This does not however mean that in any situation in which individual ratepayers are genuinely in dispute with the municipality over the amounts being claimed for payment by the municipality, there is still an obligation to pay for municipal services whether or not they are being delivered. In Brits, for example, the municipality charges for collecting refuse four times a month but, according to an irate resident interviewed on television, only collects once a month. This would naturally afford a basis for disputing liability to pay for a service actually delivered at a quarter of the rate being charged.

The provisions of section 102 of the Municipal Systems Act are instructive in this regard. Subsections (1) and (2) read as follows:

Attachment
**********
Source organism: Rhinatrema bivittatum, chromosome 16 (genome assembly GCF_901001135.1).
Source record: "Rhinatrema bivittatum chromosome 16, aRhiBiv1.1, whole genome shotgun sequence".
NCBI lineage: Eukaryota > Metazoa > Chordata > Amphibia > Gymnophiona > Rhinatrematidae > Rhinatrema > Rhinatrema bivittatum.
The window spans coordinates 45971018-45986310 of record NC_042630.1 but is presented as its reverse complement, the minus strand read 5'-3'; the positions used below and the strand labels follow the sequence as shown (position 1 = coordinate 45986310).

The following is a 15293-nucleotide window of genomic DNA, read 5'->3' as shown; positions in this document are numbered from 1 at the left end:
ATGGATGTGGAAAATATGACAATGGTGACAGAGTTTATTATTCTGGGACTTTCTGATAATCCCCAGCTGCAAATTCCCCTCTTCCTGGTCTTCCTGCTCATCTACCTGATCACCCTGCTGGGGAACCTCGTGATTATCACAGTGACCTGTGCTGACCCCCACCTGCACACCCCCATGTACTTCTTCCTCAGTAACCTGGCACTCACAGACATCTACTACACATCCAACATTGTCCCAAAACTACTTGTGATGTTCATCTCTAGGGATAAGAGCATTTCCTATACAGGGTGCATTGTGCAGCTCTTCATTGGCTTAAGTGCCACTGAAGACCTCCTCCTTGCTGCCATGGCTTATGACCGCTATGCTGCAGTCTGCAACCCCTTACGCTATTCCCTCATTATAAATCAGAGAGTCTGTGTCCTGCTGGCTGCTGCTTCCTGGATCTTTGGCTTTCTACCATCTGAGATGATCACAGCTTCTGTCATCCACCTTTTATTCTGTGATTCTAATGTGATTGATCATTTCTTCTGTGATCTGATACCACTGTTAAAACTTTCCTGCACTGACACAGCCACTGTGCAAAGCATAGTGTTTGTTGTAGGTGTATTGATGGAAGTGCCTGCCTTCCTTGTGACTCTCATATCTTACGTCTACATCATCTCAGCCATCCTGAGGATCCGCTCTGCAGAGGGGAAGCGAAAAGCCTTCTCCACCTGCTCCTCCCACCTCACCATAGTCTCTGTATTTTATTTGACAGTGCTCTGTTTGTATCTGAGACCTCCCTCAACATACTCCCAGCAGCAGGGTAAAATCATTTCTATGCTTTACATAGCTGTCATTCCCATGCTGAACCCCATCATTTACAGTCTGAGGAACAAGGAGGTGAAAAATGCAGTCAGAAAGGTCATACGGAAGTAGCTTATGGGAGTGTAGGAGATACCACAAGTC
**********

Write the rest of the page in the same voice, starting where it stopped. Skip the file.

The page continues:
A municipality may –
(a) consolidate any separate accounts of persons liable for payments to the municipality;
(b) credit a payment by such a person against any account of that person; and
(c) implement any of the debt collection and credit control measures provided for in this Chapter in relation to any arrears on any of the accounts of such a person.
Subsection (1) does not apply where there is a dispute between the municipality and a person referred to in that subsection concerning any specific amount claimed by the municipality from that person.
It is the provisions of subsection (2) that the aggrieved members of ratepayers’ associations who pay amounts of municipal accounts into trust instead of paying for services not delivered by their municipality will rely on if there is litigation over their withholding of municipal charges. The litigation will be novel as the provisions quoted above do not yet appear to have been tested in the courts.